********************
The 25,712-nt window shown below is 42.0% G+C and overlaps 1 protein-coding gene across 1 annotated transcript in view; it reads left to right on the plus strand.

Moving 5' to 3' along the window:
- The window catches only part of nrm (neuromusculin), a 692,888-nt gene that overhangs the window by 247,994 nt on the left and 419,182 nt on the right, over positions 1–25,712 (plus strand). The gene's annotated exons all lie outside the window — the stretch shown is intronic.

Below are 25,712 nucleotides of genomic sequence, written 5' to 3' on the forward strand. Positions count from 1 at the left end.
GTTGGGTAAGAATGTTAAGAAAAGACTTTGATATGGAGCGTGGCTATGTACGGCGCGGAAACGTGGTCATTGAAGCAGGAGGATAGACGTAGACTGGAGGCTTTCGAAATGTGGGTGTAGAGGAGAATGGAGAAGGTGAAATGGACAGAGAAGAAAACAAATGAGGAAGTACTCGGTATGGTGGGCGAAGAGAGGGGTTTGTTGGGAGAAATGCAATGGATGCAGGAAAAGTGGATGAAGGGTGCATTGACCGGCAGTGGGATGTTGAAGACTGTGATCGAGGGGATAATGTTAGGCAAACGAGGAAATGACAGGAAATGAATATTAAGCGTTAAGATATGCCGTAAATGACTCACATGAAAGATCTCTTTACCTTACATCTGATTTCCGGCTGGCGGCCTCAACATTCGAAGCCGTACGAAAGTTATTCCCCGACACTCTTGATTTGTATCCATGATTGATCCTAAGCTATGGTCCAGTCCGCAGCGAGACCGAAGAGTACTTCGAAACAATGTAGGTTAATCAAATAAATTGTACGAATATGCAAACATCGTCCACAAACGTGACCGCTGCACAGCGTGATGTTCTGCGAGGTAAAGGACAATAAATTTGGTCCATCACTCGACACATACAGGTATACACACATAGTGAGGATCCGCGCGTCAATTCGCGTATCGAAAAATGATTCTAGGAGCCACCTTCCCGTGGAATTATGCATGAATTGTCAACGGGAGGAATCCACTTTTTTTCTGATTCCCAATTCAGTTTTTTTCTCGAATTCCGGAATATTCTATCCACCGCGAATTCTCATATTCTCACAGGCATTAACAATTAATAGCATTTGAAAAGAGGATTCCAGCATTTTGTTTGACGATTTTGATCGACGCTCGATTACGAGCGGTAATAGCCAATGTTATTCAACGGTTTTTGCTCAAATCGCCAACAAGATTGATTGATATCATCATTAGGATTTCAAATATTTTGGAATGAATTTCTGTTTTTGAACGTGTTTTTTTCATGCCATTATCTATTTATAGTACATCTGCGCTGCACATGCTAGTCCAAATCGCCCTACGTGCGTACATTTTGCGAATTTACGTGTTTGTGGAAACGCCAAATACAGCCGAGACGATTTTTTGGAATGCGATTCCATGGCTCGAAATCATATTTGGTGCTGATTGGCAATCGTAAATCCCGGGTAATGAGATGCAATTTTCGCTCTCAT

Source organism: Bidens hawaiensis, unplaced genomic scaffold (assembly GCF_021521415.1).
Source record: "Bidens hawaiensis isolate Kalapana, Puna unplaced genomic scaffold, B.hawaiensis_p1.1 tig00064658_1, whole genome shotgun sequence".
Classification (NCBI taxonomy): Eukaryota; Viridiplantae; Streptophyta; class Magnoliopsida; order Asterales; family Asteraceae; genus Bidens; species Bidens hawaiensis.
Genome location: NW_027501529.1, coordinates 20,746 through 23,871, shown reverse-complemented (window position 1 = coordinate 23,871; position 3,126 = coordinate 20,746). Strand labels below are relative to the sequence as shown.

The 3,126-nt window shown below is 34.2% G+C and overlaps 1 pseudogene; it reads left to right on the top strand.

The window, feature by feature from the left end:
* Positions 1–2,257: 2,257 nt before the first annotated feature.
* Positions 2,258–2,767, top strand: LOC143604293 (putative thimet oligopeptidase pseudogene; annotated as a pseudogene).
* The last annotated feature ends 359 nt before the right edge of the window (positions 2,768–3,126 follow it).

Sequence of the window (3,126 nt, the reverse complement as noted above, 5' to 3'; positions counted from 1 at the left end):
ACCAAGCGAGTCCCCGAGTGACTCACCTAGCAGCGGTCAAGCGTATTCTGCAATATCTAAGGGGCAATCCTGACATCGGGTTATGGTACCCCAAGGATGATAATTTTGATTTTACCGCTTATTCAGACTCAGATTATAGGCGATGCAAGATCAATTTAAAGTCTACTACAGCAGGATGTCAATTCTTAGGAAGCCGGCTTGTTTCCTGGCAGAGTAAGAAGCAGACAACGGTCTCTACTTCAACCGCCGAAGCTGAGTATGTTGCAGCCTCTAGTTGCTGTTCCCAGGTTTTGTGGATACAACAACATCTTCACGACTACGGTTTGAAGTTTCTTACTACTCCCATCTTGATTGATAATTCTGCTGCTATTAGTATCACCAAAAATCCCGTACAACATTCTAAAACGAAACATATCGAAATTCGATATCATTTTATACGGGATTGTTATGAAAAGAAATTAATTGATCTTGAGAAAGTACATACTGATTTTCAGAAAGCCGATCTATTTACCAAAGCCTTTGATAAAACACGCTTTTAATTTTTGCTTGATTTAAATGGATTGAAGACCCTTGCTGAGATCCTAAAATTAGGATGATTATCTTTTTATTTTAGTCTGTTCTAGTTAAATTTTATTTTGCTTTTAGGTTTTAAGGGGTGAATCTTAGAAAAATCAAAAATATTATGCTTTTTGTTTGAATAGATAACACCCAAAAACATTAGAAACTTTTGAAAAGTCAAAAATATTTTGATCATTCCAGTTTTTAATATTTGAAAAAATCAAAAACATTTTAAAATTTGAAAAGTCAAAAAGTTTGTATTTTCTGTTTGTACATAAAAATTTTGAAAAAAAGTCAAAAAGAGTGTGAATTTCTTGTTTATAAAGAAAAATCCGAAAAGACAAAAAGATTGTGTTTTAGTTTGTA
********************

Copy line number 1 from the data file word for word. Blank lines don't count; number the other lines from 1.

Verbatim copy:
The 25,712-nt window shown below is 42.0% G+C and overlaps 1 protein-coding gene across 1 annotated transcript in view; it reads left to right on the plus strand.